The fragility of life

white feathers


white feathers


On Friday mornings I pack up my portable office and, with my laptop, mobile, pad and paper in hand I head off to ‘the office’ to get two or three hours of undisturbed work in. ‘The office’ being a local coffee shop with free wifi. As you can appreciate, things can get a little hectic indoors so, this gives me a block of time in which I can focus upon what needs to be focused upon.

Much as I appreciate having these hours, it never seems enough for the workload I have to contend with. Last Friday was a prime example of this. I returned home pleased with what I had achieved, yet with my mind racing over all I had yet to do.

I had so much to do. I had writers to deal with, a new job for a client in progress, one writer who had disappeared, another let go for plagiarism (don’t ask), and a third who became unavailable for the next few months. Oh, and did I mention the deadlines? We had deadlines. And bills.  And we didn’t have enough hours in the day. I thought that Friday afternoon would find me immersed in playing catch-up before the weekend.

Isobel had fallen asleep propped up against the footstool. As I walked through the living room intending to settle on the computer, my head swimming with all I had to do, she dozily woke from her slumber and, with her eyes barely open, she whimpered and staggered over to me, arms outstretched. I sat down and caught her as she drowsily fell towards me and set myself back into the sofa as I scooped her into my lap.

She nestled her head into me and I watched her as her chest rose and fell with each soft breath she took. I studied her carefully as I sat with one arm wrapped around her, holding her tightly. She was noticably heavier than she once was; a toddler, not a baby any more. Her long, dark lashes brushing her face as her eyes everso-slightly flickered as she dreamt. I held her small, perfect hand in mine, savouring the softness it possessed. I smiled at the dimples on it, my smile fading as I realised that soon these sweet, childish dimples would turn into hard knuckles instead, signalling the inevitable change and growth that comes to us all.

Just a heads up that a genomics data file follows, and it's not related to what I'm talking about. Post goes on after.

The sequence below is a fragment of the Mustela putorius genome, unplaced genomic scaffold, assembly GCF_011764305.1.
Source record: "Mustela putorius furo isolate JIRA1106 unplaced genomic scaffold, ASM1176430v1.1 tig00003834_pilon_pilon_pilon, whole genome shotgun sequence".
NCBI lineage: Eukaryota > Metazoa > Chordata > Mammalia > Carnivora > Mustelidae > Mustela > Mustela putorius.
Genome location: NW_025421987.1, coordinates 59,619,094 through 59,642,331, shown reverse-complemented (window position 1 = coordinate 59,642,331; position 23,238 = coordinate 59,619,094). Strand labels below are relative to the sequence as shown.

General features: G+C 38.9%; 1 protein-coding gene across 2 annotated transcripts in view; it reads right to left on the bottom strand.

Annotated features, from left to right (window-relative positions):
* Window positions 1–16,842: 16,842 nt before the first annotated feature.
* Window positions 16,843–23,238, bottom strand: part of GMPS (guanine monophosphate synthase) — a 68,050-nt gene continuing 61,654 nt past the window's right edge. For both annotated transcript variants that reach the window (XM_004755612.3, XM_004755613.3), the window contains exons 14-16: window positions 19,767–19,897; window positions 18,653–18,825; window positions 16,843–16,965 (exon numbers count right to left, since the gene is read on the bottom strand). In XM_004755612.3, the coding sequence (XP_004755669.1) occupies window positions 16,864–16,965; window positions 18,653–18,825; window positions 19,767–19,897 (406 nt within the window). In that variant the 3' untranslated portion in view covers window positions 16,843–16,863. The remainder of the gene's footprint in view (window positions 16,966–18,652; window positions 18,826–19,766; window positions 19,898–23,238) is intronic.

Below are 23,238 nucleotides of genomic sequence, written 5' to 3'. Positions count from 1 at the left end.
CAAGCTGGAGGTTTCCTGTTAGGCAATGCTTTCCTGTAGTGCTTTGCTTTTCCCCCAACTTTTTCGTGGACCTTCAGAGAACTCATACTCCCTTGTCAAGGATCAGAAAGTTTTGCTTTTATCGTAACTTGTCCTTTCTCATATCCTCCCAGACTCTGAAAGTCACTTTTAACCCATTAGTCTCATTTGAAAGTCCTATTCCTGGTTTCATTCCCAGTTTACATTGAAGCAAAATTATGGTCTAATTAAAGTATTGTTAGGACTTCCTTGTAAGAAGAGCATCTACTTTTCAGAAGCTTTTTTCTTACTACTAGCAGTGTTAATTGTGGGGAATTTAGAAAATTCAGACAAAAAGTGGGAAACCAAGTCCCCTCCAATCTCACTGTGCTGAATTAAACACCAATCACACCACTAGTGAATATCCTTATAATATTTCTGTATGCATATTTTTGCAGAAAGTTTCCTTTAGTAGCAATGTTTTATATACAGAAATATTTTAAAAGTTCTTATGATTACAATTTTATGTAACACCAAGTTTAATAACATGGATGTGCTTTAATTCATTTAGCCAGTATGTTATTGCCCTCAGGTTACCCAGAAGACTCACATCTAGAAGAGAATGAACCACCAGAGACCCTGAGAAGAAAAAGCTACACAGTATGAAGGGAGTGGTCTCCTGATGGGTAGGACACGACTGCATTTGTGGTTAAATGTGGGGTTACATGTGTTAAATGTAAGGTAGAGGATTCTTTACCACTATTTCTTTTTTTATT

I forgot about everything I had to do and just sat, savouring the moment and wishing it would last forever. I wished for a box that I could keep precious moments like that in for eternity, never losing them, never forgetting them.

This morning I woke and readied myself for a morning in ‘the office’. Before I packed away my laptop I scrolled through my Facebook timeline.

Then I stopped.

Tributes to my friend Lauren began filling my timeline.

Lauren and I met ten years ago, originally through an online ante-natal forum. She was beautiful, funny and feisty with it. You were lucky to be her friend because really, you didn’t want to be her enemy!

Lauren was in her twenties when she discovered she had cancer after the birth of her second child. She beat it, but this loathsome disease wouldn’t give up. It found her again, and this time it was determined.